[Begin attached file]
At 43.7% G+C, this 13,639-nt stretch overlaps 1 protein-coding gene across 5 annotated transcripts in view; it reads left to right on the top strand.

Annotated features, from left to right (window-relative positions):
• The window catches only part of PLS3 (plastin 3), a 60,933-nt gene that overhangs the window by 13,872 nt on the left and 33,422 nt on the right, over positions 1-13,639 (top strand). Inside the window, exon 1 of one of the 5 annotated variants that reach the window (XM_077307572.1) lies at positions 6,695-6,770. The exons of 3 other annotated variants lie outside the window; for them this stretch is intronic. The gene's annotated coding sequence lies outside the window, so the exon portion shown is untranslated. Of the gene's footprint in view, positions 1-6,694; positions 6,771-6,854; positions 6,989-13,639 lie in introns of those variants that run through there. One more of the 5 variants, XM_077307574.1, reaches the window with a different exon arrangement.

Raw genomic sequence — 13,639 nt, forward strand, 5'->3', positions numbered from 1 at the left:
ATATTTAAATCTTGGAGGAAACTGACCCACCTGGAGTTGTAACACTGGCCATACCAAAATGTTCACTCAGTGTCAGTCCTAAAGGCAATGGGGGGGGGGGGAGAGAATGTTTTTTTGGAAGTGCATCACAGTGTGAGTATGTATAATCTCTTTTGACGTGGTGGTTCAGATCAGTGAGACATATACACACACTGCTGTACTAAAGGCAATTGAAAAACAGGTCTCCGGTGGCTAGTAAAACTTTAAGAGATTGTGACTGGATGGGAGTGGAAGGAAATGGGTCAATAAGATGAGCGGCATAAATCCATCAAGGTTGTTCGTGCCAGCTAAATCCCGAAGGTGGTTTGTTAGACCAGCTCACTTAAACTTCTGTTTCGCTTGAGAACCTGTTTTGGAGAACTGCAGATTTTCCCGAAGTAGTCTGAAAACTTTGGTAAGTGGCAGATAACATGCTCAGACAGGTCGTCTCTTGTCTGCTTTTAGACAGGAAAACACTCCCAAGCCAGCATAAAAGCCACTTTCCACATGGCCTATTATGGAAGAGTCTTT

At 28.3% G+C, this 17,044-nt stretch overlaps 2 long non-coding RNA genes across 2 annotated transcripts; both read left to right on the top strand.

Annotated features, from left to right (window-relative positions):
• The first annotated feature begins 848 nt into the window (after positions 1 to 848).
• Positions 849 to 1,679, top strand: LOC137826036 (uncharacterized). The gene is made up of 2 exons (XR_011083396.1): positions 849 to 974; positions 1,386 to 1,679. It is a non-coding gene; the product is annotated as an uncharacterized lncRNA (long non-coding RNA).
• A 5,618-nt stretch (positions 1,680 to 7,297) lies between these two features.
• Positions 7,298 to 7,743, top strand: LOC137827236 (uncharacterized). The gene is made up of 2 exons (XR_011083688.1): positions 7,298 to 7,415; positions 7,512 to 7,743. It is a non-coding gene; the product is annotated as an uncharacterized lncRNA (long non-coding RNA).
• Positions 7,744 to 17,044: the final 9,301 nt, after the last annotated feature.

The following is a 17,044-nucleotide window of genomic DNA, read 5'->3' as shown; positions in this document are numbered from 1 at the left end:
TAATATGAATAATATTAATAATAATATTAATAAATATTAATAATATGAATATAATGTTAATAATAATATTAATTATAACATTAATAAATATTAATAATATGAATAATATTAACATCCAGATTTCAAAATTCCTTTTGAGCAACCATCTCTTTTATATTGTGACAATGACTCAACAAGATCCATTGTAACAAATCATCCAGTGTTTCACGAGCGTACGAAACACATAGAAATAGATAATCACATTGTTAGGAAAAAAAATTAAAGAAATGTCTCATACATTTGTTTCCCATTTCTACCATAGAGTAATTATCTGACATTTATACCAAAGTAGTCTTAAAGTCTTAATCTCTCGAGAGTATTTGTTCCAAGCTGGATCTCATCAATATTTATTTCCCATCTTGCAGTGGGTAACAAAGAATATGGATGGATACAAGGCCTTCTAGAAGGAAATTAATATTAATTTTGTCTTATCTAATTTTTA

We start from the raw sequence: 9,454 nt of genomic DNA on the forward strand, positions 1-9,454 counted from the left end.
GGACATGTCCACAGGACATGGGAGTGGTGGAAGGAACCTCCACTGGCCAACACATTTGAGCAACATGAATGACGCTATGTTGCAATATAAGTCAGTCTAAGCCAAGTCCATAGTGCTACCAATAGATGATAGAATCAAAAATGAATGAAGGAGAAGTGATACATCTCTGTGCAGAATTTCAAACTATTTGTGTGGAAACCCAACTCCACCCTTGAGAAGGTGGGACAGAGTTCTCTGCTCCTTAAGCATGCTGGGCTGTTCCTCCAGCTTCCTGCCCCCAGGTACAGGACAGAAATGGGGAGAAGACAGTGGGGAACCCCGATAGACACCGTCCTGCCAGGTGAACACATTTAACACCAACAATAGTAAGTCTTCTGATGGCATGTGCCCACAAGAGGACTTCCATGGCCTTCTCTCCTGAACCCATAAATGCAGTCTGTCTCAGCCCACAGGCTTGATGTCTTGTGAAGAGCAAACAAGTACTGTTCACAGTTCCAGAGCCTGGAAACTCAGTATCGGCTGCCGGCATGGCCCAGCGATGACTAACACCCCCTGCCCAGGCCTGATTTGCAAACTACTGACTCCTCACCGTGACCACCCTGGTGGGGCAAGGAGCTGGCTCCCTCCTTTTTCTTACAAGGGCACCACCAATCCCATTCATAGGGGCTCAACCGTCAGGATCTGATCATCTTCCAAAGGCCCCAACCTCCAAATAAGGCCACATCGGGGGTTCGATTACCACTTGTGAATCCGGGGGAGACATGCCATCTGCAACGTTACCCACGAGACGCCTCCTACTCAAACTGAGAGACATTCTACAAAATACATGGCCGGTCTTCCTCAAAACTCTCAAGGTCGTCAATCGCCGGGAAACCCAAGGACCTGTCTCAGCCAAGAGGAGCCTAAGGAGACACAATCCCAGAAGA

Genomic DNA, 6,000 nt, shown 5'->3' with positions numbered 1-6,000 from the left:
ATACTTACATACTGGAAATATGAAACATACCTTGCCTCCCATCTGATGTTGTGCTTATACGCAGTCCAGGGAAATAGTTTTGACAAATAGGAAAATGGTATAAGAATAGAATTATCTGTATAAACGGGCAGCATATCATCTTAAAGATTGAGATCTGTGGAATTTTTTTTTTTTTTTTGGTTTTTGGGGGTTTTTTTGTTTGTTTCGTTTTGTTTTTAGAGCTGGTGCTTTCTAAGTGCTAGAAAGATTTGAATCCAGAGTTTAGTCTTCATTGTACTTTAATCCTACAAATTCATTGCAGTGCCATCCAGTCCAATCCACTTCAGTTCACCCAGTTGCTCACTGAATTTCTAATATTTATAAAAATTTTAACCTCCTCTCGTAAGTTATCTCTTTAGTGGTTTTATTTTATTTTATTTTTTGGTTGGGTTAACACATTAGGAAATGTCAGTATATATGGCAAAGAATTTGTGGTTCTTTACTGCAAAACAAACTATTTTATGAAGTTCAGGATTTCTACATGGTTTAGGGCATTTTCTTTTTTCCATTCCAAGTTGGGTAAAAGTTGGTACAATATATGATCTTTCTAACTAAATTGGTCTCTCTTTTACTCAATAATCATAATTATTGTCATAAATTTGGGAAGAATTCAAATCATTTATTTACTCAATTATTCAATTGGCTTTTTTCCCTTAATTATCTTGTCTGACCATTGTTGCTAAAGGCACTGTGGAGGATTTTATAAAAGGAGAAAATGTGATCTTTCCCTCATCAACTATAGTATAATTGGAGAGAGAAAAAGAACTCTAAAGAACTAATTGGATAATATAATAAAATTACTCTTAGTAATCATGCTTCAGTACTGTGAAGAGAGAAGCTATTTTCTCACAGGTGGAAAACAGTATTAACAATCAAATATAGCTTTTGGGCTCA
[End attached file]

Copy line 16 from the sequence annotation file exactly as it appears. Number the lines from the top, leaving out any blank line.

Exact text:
GGACATGTCCACAGGACATGGGAGTGGTGGAAGGAACCTCCACTGGCCAACACATTTGAGCAACATGAATGACGCTATGTTGCAATATAAGTCAGTCTAAGCCAAGTCCATAGTGCTACCAATAGATGATAGAATCAAAAATGAATGAAGGAGAAGTGATACATCTCTGTGCAGAATTTCAAACTATTTGTGTGGAAACCCAACTCCACCCTTGAGAAGGTGGGACAGAGTTCTCTGCTCCTTAAGCATGCTGGGCTGTTCCTCCAGCTTCCTGCCCCCAGGTACAGGACAGAAATGGGGAGAAGACAGTGGGGAACCCCGATAGACACCGTCCTGCCAGGTGAACACATTTAACACCAACAATAGTAAGTCTTCTGATGGCATGTGCCCACAAGAGGACTTCCATGGCCTTCTCTCCTGAACCCATAAATGCAGTCTGTCTCAGCCCACAGGCTTGATGTCTTGTGAAGAGCAAACAAGTACTGTTCACAGTTCCAGAGCCTGGAAACTCAGTATCGGCTGCCGGCATGGCCCAGCGATGACTAACACCCCCTGCCCAGGCCTGATTTGCAAACTACTGACTCCTCACCGTGACCACCCTGGTGGGGCAAGGAGCTGGCTCCCTCCTTTTTCTTACAAGGGCACCACCAATCCCATTCATAGGGGCTCAACCGTCAGGATCTGATCATCTTCCAAAGGCCCCAACCTCCAAATAAGGCCACATCGGGGGTTCGATTACCACTTGTGAATCCGGGGGAGACATGCCATCTGCAACGTTACCCACGAGACGCCTCCTACTCAAACTGAGAGACATTCTACAAAATACATGGCCGGTCTTCCTCAAAACTCTCAAGGTCGTCAATCGCCGGGAAACCCAAGGACCTGTCTCAGCCAAGAGGAGCCTAAGGAGACACAATCCCAGAAGA